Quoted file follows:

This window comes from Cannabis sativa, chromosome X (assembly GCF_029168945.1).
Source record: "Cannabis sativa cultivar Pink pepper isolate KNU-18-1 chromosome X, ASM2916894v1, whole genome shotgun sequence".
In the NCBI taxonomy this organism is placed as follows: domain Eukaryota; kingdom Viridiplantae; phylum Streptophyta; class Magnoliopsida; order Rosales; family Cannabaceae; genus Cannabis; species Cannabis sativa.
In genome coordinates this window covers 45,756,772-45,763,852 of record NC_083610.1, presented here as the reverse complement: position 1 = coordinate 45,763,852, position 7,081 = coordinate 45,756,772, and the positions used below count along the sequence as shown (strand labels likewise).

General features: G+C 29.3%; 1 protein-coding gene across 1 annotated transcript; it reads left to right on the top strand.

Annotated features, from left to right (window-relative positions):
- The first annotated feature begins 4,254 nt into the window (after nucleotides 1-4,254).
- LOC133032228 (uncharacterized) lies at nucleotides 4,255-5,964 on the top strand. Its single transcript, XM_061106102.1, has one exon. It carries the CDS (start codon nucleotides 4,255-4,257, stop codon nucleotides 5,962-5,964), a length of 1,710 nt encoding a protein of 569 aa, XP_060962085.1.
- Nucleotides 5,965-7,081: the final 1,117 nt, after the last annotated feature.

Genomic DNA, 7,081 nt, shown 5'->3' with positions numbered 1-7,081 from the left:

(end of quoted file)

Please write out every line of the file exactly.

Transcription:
This window comes from Cannabis sativa, chromosome X (assembly GCF_029168945.1).
Source record: "Cannabis sativa cultivar Pink pepper isolate KNU-18-1 chromosome X, ASM2916894v1, whole genome shotgun sequence".
In the NCBI taxonomy this organism is placed as follows: domain Eukaryota; kingdom Viridiplantae; phylum Streptophyta; class Magnoliopsida; order Rosales; family Cannabaceae; genus Cannabis; species Cannabis sativa.
In genome coordinates this window covers 45,756,772-45,763,852 of record NC_083610.1, presented here as the reverse complement: position 1 = coordinate 45,763,852, position 7,081 = coordinate 45,756,772, and the positions used below count along the sequence as shown (strand labels likewise).

General features: G+C 29.3%; 1 protein-coding gene across 1 annotated transcript; it reads left to right on the top strand.

Annotated features, from left to right (window-relative positions):
- The first annotated feature begins 4,254 nt into the window (after nucleotides 1-4,254).
- LOC133032228 (uncharacterized) lies at nucleotides 4,255-5,964 on the top strand. Its single transcript, XM_061106102.1, has one exon. It carries the CDS (start codon nucleotides 4,255-4,257, stop codon nucleotides 5,962-5,964), a length of 1,710 nt encoding a protein of 569 aa, XP_060962085.1.
- Nucleotides 5,965-7,081: the final 1,117 nt, after the last annotated feature.

Genomic DNA, 7,081 nt, shown 5'->3' with positions numbered 1-7,081 from the left: